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Dangerous derailments: how can I hold responsible parties accountable? P.1

The National Transportation Safety Board is currently on alert about the dangers of a certain type of oil tank car in the wake of recent oil shipping accidents. Earlier this week, just such an accident occurred near Mount Carbon, West Virginia when 26 of 109 tankers carrying a total of over 300,000 thousand gallons of crude oil from North Dakota derailed and crashed near the Armstrong Creek, causing a massive explosion and forcing hundreds of families to evacuate their homes.

The consequences of such a crash could potentially be devastating. In this case, fortunately, there were no deaths connected to the crash, though one person had to be treated for smoke inhalation. At this point, an investigation is being conducted to determine the cause of the crash.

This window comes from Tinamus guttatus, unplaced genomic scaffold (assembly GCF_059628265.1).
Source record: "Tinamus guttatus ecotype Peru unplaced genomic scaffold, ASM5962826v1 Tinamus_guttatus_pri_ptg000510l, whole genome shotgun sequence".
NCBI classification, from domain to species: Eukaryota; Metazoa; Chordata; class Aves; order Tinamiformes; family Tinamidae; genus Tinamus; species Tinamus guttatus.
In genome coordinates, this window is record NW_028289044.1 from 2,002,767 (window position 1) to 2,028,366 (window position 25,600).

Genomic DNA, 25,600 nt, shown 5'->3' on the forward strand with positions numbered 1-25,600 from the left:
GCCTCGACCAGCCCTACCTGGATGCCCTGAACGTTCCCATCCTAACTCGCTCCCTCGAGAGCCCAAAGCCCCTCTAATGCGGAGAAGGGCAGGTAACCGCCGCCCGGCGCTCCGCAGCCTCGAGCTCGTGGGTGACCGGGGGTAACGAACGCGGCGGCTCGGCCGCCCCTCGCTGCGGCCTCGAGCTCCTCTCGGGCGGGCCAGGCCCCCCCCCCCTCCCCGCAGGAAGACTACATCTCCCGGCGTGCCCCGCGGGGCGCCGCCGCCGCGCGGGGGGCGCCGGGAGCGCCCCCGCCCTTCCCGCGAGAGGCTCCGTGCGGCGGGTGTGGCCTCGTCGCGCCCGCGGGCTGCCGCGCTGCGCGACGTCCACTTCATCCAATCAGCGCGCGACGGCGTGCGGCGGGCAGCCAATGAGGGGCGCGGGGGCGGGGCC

The specific type of railcar involved in the accident—the CPC 1232—is reportedly in compliance with updated safety standards put out by the U.S. Department of Transportation. The previous version of the oil tanker apparently had issues with easy puncturing.  That being said, the DOT has more recently recommended that companies make improvements on the braking systems and hulls of even these newer models.

One of the possible causes for the increasing occurrence of these accidents, according to commentators, is that there has been a drastic increase in the amount of crude oil being transported. It is also becoming increasingly clear that many of the rails cars currently in use are simply not up to the job of carrying the oil safely.  

In our next post, we’ll address the issue of how those affected by commercial vehicle accidents like these can hold responsible parties liable for injuries and deaths they cause.

Source: ABC News, “West Virginia Oil Train Derailment: Fires for Hours, Smoke,” John Raby &Jonathan Mattise, Feb. 17, 2015. 

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